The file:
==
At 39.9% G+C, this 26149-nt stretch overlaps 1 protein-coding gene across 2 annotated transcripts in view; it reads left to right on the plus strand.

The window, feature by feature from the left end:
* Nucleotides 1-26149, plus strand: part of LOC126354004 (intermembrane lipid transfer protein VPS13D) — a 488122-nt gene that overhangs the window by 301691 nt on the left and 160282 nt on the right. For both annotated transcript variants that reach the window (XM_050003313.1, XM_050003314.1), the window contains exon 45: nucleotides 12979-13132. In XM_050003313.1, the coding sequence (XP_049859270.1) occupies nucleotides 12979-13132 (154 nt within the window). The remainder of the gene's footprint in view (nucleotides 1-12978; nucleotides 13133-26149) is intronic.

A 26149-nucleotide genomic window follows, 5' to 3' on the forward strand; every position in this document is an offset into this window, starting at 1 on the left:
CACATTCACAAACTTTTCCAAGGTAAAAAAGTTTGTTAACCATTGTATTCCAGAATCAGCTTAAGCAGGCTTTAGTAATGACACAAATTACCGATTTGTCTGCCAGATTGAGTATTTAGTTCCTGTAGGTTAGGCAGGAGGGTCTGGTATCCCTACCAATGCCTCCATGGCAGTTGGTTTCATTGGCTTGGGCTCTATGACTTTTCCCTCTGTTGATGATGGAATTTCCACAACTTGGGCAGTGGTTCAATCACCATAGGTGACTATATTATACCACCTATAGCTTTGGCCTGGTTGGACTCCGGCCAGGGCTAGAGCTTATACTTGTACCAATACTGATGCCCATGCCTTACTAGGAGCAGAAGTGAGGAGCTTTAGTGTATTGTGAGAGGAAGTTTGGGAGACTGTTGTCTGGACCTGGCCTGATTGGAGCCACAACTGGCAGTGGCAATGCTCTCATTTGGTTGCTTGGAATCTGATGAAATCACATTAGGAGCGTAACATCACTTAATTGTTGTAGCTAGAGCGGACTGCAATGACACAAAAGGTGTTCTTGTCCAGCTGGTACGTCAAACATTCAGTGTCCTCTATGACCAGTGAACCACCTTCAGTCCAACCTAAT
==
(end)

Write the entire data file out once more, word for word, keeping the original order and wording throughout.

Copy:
At 39.9% G+C, this 26149-nt stretch overlaps 1 protein-coding gene across 2 annotated transcripts in view; it reads left to right on the plus strand.

The window, feature by feature from the left end:
* Nucleotides 1-26149, plus strand: part of LOC126354004 (intermembrane lipid transfer protein VPS13D) — a 488122-nt gene that overhangs the window by 301691 nt on the left and 160282 nt on the right. For both annotated transcript variants that reach the window (XM_050003313.1, XM_050003314.1), the window contains exon 45: nucleotides 12979-13132. In XM_050003313.1, the coding sequence (XP_049859270.1) occupies nucleotides 12979-13132 (154 nt within the window). The remainder of the gene's footprint in view (nucleotides 1-12978; nucleotides 13133-26149) is intronic.

A 26149-nucleotide genomic window follows, 5' to 3' on the forward strand; every position in this document is an offset into this window, starting at 1 on the left:
CACATTCACAAACTTTTCCAAGGTAAAAAAGTTTGTTAACCATTGTATTCCAGAATCAGCTTAAGCAGGCTTTAGTAATGACACAAATTACCGATTTGTCTGCCAGATTGAGTATTTAGTTCCTGTAGGTTAGGCAGGAGGGTCTGGTATCCCTACCAATGCCTCCATGGCAGTTGGTTTCATTGGCTTGGGCTCTATGACTTTTCCCTCTGTTGATGATGGAATTTCCACAACTTGGGCAGTGGTTCAATCACCATAGGTGACTATATTATACCACCTATAGCTTTGGCCTGGTTGGACTCCGGCCAGGGCTAGAGCTTATACTTGTACCAATACTGATGCCCATGCCTTACTAGGAGCAGAAGTGAGGAGCTTTAGTGTATTGTGAGAGGAAGTTTGGGAGACTGTTGTCTGGACCTGGCCTGATTGGAGCCACAACTGGCAGTGGCAATGCTCTCATTTGGTTGCTTGGAATCTGATGAAATCACATTAGGAGCGTAACATCACTTAATTGTTGTAGCTAGAGCGGACTGCAATGACACAAAAGGTGTTCTTGTCCAGCTGGTACGTCAAACATTCAGTGTCCTCTATGACCAGTGAACCACCTTCAGTCCAACCTAAT